Unschooling: All you need is love

This week I attended a screening of Clara Bellar’s film Being and Becoming.

The movie portrays the filmmaker’s process of learning about unschooling in order to determine whether to choose it for her own family. It’s a personal journey that takes us to the United States, France, England, and Germany. One of the movie’s strengths is that it sticks to unschooling, inviting viewers to stretch their viewpoints about children and learning and entertain the possibilities unlocked by an unschooling lifestyle. Rather than turning to experts or talking heads, Bellar wisely focuses on unschoolers themselves, letting their voices, images, and stories speak. The exception is a brief but welcome appearance by John Taylor Gatto, whose passion and life force are as inspiring as ever.

We see children learning through play, engaging with the world, enmeshed in the lives of their families and communities. Among the voices is an adult unschooler talking about his childhood, his experiences as an unschooler, and his views about being in the world, which include the necessity of meaningful work. Not surprisingly, he’s fashioned an unconventional work life that allows him to pursue professional instrument making along with his other interests.

It was fun to encounter the group of British theater kids, a parallel experience with my own unschooling community, which also has a thriving Shakespeare troupe. The footage from an annual gathering of unschoolers in Europe reminded me of the camaraderie, learning, and connection that happened during our annual camping trips.

Most especially, I appreciated the film’s focus on relationships and human connection. It’s radical, indeed, to propose that children’s most vital needs beyond a roof and food are security and love within their families, and that those basic ingredients are not merely enough, but can be keys to a life in which learning is inevitable, joyful, and unstoppable.

It can also be radical to see unschooling as a feminist act, but we hear from women in the film that feel it’s so, strong women who’ve made the choice to unschool because they’ve prioritized well-being and joy. They unashamedly embrace that being with their children is a fulfilling choice. It’s also meaningful work that can exist alongside other pursuits. As we see in the movie, the unschooling lifestyle is a holistic one–families consist of individuals that live and learn together but also support each other’s individual interests. Hence, unschooled children can observe firsthand the work of their parents, much the way Bellar’s small son must have observed his mother engaging in the work of making “Being and Becoming.”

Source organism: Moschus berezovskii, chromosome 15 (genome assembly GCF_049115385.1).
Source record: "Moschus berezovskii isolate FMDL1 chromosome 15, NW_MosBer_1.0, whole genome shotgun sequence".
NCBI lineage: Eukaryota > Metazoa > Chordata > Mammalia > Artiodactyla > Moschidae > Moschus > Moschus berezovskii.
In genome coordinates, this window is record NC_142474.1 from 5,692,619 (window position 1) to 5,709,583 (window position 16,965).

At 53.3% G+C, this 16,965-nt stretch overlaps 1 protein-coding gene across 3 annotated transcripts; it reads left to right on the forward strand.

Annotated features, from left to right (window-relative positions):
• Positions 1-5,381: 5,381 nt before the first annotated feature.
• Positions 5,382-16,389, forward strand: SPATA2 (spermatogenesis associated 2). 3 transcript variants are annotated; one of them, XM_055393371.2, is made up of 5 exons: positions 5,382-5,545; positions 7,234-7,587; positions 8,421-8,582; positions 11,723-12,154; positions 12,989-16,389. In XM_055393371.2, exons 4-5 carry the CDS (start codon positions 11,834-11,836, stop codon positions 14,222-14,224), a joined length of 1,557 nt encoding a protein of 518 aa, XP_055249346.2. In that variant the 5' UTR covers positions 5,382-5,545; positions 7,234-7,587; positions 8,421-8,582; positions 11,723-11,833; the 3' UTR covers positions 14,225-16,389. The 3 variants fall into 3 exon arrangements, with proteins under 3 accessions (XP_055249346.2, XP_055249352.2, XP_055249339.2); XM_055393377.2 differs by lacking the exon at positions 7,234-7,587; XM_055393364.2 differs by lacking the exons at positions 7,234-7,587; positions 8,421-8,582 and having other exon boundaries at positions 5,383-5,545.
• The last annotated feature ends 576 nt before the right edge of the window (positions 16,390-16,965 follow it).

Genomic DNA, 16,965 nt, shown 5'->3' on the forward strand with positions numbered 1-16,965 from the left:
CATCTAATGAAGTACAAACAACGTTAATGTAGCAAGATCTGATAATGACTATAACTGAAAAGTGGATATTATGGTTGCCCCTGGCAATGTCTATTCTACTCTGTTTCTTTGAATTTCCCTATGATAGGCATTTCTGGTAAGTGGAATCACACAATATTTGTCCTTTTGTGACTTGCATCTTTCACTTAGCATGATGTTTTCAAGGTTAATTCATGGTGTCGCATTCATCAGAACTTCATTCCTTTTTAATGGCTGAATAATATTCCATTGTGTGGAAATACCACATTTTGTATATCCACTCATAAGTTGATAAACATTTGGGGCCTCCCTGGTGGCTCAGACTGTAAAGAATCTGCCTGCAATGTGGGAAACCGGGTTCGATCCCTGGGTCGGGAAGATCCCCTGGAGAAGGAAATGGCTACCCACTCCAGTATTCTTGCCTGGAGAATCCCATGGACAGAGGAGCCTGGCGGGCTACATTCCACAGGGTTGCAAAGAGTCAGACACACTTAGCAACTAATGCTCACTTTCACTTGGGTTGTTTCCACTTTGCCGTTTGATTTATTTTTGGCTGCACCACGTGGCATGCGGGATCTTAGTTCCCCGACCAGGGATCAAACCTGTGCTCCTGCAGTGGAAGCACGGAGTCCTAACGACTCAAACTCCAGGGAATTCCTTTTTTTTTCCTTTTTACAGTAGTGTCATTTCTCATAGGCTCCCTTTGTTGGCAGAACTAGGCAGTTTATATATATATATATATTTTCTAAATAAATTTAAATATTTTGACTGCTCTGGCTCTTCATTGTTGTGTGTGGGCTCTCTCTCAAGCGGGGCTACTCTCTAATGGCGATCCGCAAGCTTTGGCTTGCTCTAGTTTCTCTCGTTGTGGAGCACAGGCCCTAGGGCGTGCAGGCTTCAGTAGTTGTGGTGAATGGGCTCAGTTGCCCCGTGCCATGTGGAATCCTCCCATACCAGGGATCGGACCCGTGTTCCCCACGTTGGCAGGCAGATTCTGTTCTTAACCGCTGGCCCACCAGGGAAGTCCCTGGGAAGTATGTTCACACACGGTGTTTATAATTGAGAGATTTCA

Freedom is a big buzzword when people talk about unschooling. It’s certainly mentioned often in this film, but the freedom it talks about is really a byproduct of the love shining through the whole movie–an unconditional love that acknowledges and celebrates each person’s individuality and genius, and that allows for “Being and Becoming” to happen every moment, for all of us.

On not teaching your kids to read

I was very glad the other day to discover an excellent essay by Carol Black in The Washington Post. Black is a visionary writer on education and learning, and deserves a large readership.

Black says, “…people today do not even know what children are actually like.They only know what children are like in schools.”

I remember having a similar revelation when my eldest daughter was about twelve. In response to a discussion on developmental issues, her pediatrician xeroxed a section of a book on child psychology for me to study. That night as I flipped through the pages and read all about what was “normal,” it couldn’t have been more clear to me that the “normal” that was being presented was based almost entirely on the existence of children who live the majority of their days inside a school building. Hence, it wasn’t particularly relevant for me or my children.

Black’s piece also got me thinking about my children’s experiences learning to read. My eldest spent a year in kindergarten before I decided to homeschool. As a socially oriented child, she wanted to please and impress the teacher, and was keenly aware of what would be necessary to reach a high status in the classroom (one of the many reasons, actually, I turned to homeschooling, but that’s another story).